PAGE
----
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Serving Ireland's multilingual families

An interview with Dr. Francesca La Morgia, founder and director of Mother Tongues

November 23, 2020


Mother Tongues is a non-profit organization in Ireland, started in 2017, that raises awareness about the benefits and challenges associated with multilingualism. In three years' time, they have gone from running events for parents of multilingual children to organizing a range of activities for different groups, including children, parents, heritage language teachers, local Irish schools/teachers, health care professionals, and companies. Mother Tongues also now provides online lessons for children in seven languages. We contacted Francesca La Morgia, the director and founder, to find out more about her organization.

Francesca has a background in linguistics, child language development, and multilingualism. She lectures at Ulster University and at the Froebel Department of Primary and Early Childhood Education in Maynooth. She also works for Dublin's Intercultural Center, which helps immigrants integrate and participate fully in Irish society. She has more than ten years' experience running workshops for multilingual families, teachers, and other professionals. You can read more about Francesca and her team.



How did you end up in Ireland?

I came to Dublin for summer holidays as a teenager, to learn English. Then I decided when I finished university in Italy to do a masters at Trinity College in Applied Linguistics (English language teaching). Then I earned a PhD on bilingualism in young children. I'm now a teacher at a training college and am happy to be able to share my knowledge.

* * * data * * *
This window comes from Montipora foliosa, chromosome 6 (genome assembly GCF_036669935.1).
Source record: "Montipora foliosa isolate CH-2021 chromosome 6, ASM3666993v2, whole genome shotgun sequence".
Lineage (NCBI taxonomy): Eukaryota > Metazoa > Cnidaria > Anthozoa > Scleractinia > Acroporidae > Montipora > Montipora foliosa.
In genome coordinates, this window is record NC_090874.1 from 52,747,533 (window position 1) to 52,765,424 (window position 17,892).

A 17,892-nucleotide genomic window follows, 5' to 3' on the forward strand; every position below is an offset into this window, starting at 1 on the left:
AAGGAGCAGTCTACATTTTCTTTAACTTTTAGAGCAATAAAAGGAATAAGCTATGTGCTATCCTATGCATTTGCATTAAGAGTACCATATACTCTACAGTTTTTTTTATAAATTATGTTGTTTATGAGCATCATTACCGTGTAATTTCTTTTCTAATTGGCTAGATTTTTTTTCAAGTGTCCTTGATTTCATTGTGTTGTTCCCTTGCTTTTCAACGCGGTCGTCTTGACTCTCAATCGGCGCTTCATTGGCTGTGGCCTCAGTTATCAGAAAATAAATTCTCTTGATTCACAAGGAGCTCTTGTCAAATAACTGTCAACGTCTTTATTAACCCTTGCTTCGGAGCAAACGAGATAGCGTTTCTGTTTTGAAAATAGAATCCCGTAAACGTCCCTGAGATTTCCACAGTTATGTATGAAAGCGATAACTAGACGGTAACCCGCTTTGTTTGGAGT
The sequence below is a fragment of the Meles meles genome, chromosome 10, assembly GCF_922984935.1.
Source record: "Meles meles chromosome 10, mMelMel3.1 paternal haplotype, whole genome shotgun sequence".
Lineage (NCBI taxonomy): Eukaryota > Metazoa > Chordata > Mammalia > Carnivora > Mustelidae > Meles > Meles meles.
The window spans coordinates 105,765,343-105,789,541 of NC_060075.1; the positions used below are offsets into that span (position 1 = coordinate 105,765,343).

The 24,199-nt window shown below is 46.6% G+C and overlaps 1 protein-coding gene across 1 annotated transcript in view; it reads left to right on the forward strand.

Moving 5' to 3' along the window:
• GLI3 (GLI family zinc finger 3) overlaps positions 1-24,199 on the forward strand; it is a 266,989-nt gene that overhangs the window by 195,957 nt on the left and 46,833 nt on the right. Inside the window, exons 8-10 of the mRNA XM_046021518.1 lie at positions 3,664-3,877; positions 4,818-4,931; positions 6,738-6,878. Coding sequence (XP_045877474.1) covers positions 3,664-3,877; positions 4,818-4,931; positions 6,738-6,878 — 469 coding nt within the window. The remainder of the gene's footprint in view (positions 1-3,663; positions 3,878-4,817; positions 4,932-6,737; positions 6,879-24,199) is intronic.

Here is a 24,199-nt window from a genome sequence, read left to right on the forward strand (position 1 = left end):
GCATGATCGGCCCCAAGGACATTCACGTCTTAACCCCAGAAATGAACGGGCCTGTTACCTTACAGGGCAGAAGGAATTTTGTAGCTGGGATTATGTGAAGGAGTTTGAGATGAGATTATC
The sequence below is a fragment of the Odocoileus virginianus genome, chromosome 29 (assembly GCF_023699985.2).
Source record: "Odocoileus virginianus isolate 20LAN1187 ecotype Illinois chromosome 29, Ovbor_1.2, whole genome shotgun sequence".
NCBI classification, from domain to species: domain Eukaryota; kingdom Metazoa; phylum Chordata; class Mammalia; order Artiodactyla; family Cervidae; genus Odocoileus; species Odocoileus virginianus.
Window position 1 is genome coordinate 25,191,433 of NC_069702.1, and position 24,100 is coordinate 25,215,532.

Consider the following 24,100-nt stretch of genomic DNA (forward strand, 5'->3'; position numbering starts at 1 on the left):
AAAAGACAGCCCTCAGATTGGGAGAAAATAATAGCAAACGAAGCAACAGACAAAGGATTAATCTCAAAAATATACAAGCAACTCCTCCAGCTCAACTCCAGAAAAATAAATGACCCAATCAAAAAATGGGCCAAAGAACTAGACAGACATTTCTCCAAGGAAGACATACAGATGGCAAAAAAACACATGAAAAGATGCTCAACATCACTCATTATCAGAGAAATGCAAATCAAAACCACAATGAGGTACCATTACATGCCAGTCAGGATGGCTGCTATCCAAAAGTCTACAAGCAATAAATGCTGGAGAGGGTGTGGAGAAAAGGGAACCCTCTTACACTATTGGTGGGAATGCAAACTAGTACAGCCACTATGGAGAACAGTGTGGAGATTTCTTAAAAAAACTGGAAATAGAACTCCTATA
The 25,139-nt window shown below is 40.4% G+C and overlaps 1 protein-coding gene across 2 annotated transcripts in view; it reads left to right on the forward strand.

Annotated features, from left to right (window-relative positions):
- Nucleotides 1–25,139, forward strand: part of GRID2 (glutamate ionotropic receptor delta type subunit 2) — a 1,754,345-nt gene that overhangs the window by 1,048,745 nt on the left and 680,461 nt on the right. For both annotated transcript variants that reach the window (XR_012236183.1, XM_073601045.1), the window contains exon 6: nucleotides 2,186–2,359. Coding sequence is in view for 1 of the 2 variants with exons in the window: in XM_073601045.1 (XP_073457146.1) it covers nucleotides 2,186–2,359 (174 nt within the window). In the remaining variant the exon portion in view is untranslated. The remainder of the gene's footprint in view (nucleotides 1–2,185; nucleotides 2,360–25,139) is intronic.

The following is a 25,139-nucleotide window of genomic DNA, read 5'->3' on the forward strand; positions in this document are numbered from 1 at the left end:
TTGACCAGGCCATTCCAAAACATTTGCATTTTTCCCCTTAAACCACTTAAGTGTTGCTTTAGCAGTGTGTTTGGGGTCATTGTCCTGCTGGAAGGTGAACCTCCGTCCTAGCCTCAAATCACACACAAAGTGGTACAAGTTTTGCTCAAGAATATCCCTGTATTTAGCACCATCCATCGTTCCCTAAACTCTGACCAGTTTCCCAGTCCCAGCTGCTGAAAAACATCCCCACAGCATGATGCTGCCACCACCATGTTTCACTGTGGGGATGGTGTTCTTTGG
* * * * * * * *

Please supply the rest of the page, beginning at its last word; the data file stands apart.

How did Mother Tongues get started?

It all started as support for parents raising bilingual children. At first, we just thought, let's do something every couple of months and see how it goes. For example, we gave talks for parents and ran a library event for speakers of other languages that was funded by the local city council.


Since then, we've grown a lot. We now have a board – and also an office. We no longer have to use my kitchen!


In 2017 when we started, we also decided to organize a multilingual arts festival. Since then it's getting bigger and bigger – we engage with 40 artists every year! We see that there is plenty of support for this festival and receive grants from the arts council to hire staff for the event organization.


What is the Language Explorers initiative?

For preschools and primary schools we have designed the award-winning Language Explorers initiative to help develop children's awareness of the different languages spoken by the school community. It encourages a multilingual approach to teaching and learning and allows children to use their home languages in the school environment.


We have created fun activities that stimulate the children's interest in other languages and cultures and develops language awareness and intercultural competence. All over Ireland, we either we deliver the program or we train teachers who want to deliver the program themselves.


And you also started running online mother tongue lessons. Was it because of the pandemic?

Before the lockdown, we had not entered the arena of language class delivery. What happened was that  15 years ago I started an Italian school here in Ireland and after some time I was no longer in charge of running the school. Last year, when the organizers of the Italian school could no longer volunteer time to keep it running, I used Mother Tongues as a platform to keep Italian lessons going.